Do you want your kids to be weird or normal? Do you want them to be unbalanced or balanced? Are you helping them to become uniquely skilled or well-rounded?
Our teachers, parents and bosses have taught us that being normal, balanced and well-rounded are the keys to success. Because of this, we pass these same lessons along to our children. We want them to succeed, so we continue to promote this time-tested formula.
But what if they are wrong? What if happiness and success actually come from being unique, unbalanced and unusual? How would that change the way we act as fathers? How would that change the way we raise our children?
Maybe our kids don't have to get good grades in all their subjects. Maybe it's possible to do poorly in biology, but still do well in life. Maybe learning cursive isn't that important.
Maybe our kids don't need to be above-average physically, socially, academically and athletically. Maybe they don't need to go to college or get a job. Maybe they don't need to get along with their classmates.
Maybe everything we've been taught to do as fathers is wrong.
I think we need to teach our kids to be weak, instead of strong. We need to help them embrace and amplify their weaknesses, instead of fixing them. We need to help them lean, instead of getting them to straighten up. We need to help them freak out, instead of fitting in.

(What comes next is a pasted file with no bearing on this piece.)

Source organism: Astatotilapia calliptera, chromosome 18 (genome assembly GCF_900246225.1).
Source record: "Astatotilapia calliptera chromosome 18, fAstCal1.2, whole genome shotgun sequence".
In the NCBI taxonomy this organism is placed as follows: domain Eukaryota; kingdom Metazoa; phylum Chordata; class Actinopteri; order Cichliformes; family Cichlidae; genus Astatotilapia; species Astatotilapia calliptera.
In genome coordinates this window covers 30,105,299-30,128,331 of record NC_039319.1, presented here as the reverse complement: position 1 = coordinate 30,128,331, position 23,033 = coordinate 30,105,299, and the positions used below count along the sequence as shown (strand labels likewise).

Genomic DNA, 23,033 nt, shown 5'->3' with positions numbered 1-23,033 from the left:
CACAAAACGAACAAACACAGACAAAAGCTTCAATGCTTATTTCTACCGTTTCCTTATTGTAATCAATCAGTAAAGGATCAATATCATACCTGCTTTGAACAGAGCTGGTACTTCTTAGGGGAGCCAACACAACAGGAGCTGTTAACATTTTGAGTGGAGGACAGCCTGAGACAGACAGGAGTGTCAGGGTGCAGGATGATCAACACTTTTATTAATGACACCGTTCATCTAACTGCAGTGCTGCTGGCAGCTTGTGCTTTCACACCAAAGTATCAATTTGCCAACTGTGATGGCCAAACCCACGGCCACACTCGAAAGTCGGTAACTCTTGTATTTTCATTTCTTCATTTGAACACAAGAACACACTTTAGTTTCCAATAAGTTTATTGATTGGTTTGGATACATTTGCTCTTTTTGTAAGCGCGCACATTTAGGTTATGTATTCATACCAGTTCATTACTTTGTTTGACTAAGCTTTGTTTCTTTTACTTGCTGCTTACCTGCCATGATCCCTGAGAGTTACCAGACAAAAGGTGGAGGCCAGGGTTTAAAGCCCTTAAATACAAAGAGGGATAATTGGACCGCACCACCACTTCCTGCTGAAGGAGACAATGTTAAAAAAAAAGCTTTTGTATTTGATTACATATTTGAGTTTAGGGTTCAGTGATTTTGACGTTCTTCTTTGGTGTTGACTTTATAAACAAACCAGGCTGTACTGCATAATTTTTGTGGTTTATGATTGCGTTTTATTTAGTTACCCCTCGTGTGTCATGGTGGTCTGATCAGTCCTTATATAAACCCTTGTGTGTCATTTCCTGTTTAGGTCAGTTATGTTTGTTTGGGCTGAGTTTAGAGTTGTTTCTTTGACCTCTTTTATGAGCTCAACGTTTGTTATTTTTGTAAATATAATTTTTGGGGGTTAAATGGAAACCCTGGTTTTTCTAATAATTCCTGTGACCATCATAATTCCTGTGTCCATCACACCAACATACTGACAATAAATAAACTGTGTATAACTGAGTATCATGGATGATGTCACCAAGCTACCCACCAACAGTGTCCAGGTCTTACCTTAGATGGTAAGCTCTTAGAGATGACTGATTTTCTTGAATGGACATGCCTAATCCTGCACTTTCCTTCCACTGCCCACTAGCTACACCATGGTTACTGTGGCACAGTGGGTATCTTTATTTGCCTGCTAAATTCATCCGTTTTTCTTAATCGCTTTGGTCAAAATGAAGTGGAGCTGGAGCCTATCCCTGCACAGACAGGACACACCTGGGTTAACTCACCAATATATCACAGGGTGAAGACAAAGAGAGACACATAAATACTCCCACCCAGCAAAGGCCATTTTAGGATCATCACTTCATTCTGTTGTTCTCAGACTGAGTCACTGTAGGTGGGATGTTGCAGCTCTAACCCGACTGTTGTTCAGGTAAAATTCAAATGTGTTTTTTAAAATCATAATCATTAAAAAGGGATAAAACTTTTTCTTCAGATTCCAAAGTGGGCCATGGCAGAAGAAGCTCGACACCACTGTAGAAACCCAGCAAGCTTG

When I was young, I couldn't sit still, be quiet or do what I was told. My teachers and parents told me that I was obnoxious, irresponsible, immature, undisciplined and rebellious. They said that if I didn't change, I'd end up homeless and living in a van down by the river.
I took their advice and I tried to change. I tried to be who they wanted me to be. I tried to be quiet. I tried to settle down. I tried to let them be in charge. But it couldn't do it, and, even when I tried, it didn't lead to success.
And then I had a revelation. I was motivated and had a lot of initiative. I didn't need other people to tell me what to do. I was good at running my own life. Now I'm an entrepreneur. I'm my own boss.
I was good at talking and being active. People listened to what I had to say. I was entertaining. My energy and enthusiasm were contagious. Now I'm a speaker and professor. I stand up and talk for a living.
In other words, my apparent weaknesses were actually clues to my biggest strengths. I succeeded, not by fixing them, but by amplifying them. I succeeded because of my weaknesses, not in spite of them.
And I'm not the only one. The same thing is true for disorganized scientists, endurance addicts, dyslexic billionaires and autistic software testers.
This revelation, which I call The Freak Factor, has changed the way that I raise my three daughters and I want to share what I've learned with other fathers.
If you're looking for an unconventional way to become an extraordinary father, get your copy of The Freak Factor today.